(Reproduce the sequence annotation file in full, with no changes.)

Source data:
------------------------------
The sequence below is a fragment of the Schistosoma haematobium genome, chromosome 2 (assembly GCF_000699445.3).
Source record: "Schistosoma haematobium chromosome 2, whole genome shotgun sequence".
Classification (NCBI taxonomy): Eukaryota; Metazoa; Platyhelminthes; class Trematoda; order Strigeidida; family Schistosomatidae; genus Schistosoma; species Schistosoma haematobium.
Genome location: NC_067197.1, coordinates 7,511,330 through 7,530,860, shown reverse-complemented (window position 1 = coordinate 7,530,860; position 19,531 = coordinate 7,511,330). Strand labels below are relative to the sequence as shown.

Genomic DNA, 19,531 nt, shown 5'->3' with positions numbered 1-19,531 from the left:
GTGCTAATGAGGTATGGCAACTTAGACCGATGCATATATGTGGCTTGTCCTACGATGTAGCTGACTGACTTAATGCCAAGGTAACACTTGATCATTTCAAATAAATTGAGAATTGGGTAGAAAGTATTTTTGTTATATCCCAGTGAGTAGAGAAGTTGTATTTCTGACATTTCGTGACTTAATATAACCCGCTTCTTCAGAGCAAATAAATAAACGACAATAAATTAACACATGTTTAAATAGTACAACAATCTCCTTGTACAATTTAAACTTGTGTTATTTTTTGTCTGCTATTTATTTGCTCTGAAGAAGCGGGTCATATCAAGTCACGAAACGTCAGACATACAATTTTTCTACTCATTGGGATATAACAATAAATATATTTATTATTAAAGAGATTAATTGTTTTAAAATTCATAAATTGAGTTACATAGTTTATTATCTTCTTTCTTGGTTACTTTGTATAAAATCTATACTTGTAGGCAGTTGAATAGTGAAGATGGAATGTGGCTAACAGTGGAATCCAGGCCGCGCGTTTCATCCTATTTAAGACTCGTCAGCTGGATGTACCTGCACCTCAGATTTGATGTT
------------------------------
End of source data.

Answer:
The sequence below is a fragment of the Schistosoma haematobium genome, chromosome 2 (assembly GCF_000699445.3).
Source record: "Schistosoma haematobium chromosome 2, whole genome shotgun sequence".
Classification (NCBI taxonomy): Eukaryota; Metazoa; Platyhelminthes; class Trematoda; order Strigeidida; family Schistosomatidae; genus Schistosoma; species Schistosoma haematobium.
Genome location: NC_067197.1, coordinates 7,511,330 through 7,530,860, shown reverse-complemented (window position 1 = coordinate 7,530,860; position 19,531 = coordinate 7,511,330). Strand labels below are relative to the sequence as shown.

Genomic DNA, 19,531 nt, shown 5'->3' with positions numbered 1-19,531 from the left:
GTGCTAATGAGGTATGGCAACTTAGACCGATGCATATATGTGGCTTGTCCTACGATGTAGCTGACTGACTTAATGCCAAGGTAACACTTGATCATTTCAAATAAATTGAGAATTGGGTAGAAAGTATTTTTGTTATATCCCAGTGAGTAGAGAAGTTGTATTTCTGACATTTCGTGACTTAATATAACCCGCTTCTTCAGAGCAAATAAATAAACGACAATAAATTAACACATGTTTAAATAGTACAACAATCTCCTTGTACAATTTAAACTTGTGTTATTTTTTGTCTGCTATTTATTTGCTCTGAAGAAGCGGGTCATATCAAGTCACGAAACGTCAGACATACAATTTTTCTACTCATTGGGATATAACAATAAATATATTTATTATTAAAGAGATTAATTGTTTTAAAATTCATAAATTGAGTTACATAGTTTATTATCTTCTTTCTTGGTTACTTTGTATAAAATCTATACTTGTAGGCAGTTGAATAGTGAAGATGGAATGTGGCTAACAGTGGAATCCAGGCCGCGCGTTTCATCCTATTTAAGACTCGTCAGCTGGATGTACCTGCACCTCAGATTTGATGTT